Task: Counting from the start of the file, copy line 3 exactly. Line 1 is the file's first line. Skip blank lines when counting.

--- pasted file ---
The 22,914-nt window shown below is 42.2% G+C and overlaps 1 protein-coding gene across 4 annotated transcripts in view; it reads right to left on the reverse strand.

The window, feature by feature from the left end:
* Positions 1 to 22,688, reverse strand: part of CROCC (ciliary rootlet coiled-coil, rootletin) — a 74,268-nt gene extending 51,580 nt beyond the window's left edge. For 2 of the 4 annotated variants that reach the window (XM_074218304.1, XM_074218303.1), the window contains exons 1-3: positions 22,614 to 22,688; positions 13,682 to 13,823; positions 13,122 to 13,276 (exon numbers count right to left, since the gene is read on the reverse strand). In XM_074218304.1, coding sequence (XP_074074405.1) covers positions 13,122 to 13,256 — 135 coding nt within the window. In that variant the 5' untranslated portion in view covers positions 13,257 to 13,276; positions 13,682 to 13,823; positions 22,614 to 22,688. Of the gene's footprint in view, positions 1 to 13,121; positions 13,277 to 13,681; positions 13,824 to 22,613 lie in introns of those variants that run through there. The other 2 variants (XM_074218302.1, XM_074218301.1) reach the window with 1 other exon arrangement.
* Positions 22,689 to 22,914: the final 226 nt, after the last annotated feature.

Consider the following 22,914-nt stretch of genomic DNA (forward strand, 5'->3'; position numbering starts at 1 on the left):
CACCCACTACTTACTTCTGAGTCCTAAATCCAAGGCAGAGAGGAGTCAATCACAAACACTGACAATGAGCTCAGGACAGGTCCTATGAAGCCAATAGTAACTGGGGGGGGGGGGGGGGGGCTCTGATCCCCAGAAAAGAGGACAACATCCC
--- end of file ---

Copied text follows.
* Positions 1 to 22,688, reverse strand: part of CROCC (ciliary rootlet coiled-coil, rootletin) — a 74,268-nt gene extending 51,580 nt beyond the window's left edge. For 2 of the 4 annotated variants that reach the window (XM_074218304.1, XM_074218303.1), the window contains exons 1-3: positions 22,614 to 22,688; positions 13,682 to 13,823; positions 13,122 to 13,276 (exon numbers count right to left, since the gene is read on the reverse strand). In XM_074218304.1, coding sequence (XP_074074405.1) covers positions 13,122 to 13,256 — 135 coding nt within the window. In that variant the 5' untranslated portion in view covers positions 13,257 to 13,276; positions 13,682 to 13,823; positions 22,614 to 22,688. Of the gene's footprint in view, positions 1 to 13,121; positions 13,277 to 13,681; positions 13,824 to 22,613 lie in introns of those variants that run through there. The other 2 variants (XM_074218302.1, XM_074218301.1) reach the window with 1 other exon arrangement.